Muscle tissue is a soft tissue that composes muscles in animal bodies, and gives rise to muscles' ability to contract. This is opposed to other components or tissues in muscle such as tendons or perimysium. It is formed during embryonic development through a process known as myogenesis. Muscle tissue consists of elongated cells also called as muscle fibres. This tissue is responsible for movements in our body. Muscles contain special proteins called contractile protein which contract and relax to cause movement.
The body contains three types of muscle tissue: (a) skeletal muscle, (b) smooth muscle, and (c) cardiac muscle. (Same magnification)
A schematic diagram of the different types of muscle cells (same order as above).
Muscle tissues vary with function and location in the body. In mammals the three types are: skeletal or striated muscle; smooth or non-striated muscle; and cardiac muscle, which is sometimes known as semi-striated. Smooth and cardiac muscle contracts involuntarily, without conscious intervention. These muscle types may be activated both through the interaction of the central nervous system as well as by receiving innervation from peripheral plexus or endocrine (hormonal) activation. Striated or skeletal muscle only contracts voluntarily, upon the influence of the central nervous system. Reflexes are a form of nonconscious activation of skeletal muscles, but nonetheless arise through activation of the central nervous system, albeit not engaging cortical structures until after the contraction has occurred.
The different muscle types vary in their response to neurotransmitters and endocrine substances such as acetylcholine, noradrenaline, adrenaline, nitric oxide and among others depending on muscle type and the exact location of the muscle.
Muscle tissue is an elongated tissue ranging from several millimeters to about 10 centimeters in length and from 10 to 100 micrometers in width. These cells are joined together in tissues that may be either striated or smooth, depending on the presence or absence, respectively, of organized, regularly repeated arrangements of myofibrillar contractile proteins called myofilaments. Striated muscle is further classified as either skeletal or cardiac muscle. Striated muscle is typically subject to conscious control, while smooth muscle is not. Thus, muscle tissue can be described as being one of three different types:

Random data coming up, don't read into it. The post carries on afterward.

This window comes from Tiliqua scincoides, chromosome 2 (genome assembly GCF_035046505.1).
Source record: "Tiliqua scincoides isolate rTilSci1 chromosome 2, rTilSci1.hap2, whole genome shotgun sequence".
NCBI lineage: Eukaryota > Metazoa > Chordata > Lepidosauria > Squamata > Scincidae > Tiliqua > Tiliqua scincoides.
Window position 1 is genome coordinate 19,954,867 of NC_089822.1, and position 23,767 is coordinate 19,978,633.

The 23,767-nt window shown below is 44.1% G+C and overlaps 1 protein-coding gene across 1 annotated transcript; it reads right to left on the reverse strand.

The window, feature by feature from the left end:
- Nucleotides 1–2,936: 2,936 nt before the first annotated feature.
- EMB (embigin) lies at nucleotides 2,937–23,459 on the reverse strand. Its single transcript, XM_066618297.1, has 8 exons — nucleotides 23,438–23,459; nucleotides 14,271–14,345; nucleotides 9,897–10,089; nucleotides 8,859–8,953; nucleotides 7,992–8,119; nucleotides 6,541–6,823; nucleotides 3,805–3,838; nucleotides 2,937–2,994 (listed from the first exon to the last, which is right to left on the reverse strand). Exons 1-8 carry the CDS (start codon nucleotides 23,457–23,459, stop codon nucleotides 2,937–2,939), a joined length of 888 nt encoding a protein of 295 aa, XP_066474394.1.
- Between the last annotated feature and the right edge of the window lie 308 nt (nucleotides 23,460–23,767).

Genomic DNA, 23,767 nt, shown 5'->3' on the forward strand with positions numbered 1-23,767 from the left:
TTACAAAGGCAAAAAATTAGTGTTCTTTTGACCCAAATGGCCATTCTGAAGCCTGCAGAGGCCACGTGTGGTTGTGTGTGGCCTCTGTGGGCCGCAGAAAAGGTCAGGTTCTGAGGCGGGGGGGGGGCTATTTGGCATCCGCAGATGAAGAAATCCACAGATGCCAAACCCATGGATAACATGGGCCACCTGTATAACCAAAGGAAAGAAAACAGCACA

- Skeletal muscle, striated in structure and under voluntary control, is anchored by tendons (or by aponeuroses at a few places) to bone and is used to effect skeletal movement such as locomotion and to maintain posture. (Though postural control is generally maintained as an unconscious reflex—see proprioception—the muscles responsible also react to conscious control like non-postural muscles.) An average adult male is made up of 42% of skeletal muscle and an average adult female is made up of 36% (as a percentage of body mass). It also has striations unlike smooth muscle.
- Smooth muscle, neither striated in structure nor under voluntary control, is found within the walls of organs and structures such as the esophagus, stomach, intestines, bronchi, uterus, urethra, bladder, blood vessels, and the arrector pili in the skin (in which it controls erection of body hair).
In vertebrates, there is a third muscle tissue recognized:
- Cardiac muscle (myocardium), found only in the heart, is a striated muscle similar in structure to skeletal muscle but not subject to voluntary control.
Cardiac and skeletal muscles are "striated" in that they contain sarcomeres and are packed into highly regular arrangements of bundles; smooth muscle has neither. While skeletal muscles are arranged in regular, parallel bundles, cardiac muscle connects at branching, irregular angles (called intercalated discs). Striated muscle contracts and relaxes in short, intense bursts, whereas smooth muscle sustains longer or even near-permanent contractions.
Comparison of typesEdit
|smooth muscle||cardiac muscle||skeletal muscle|
|Fibers||fusiform, short (<0.4 mm)||branching||cylindrical, long (<15 cm)|
|Mitochondria||few||numerous||many to few (by type)|
|Sarcomeres||none||present, max. length 2.6 µm||present, max. length 3.7 µm|
|Syncytium||none (independent cells)||none (but functional as such)||present|
|Sarcoplasmic reticulum||little elaborated||moderately elaborated||highly elaborated|
|Self-regulation||spontaneous action (slow)||yes (rapid)||none (requires nerve stimulus)|
|Response to stimulus||unresponsive||"all-or-nothing"||"all-or-nothing"|
|Workspace||Force/length curve is variable||the increase in the force/length curve||at the peak of the force/length curve|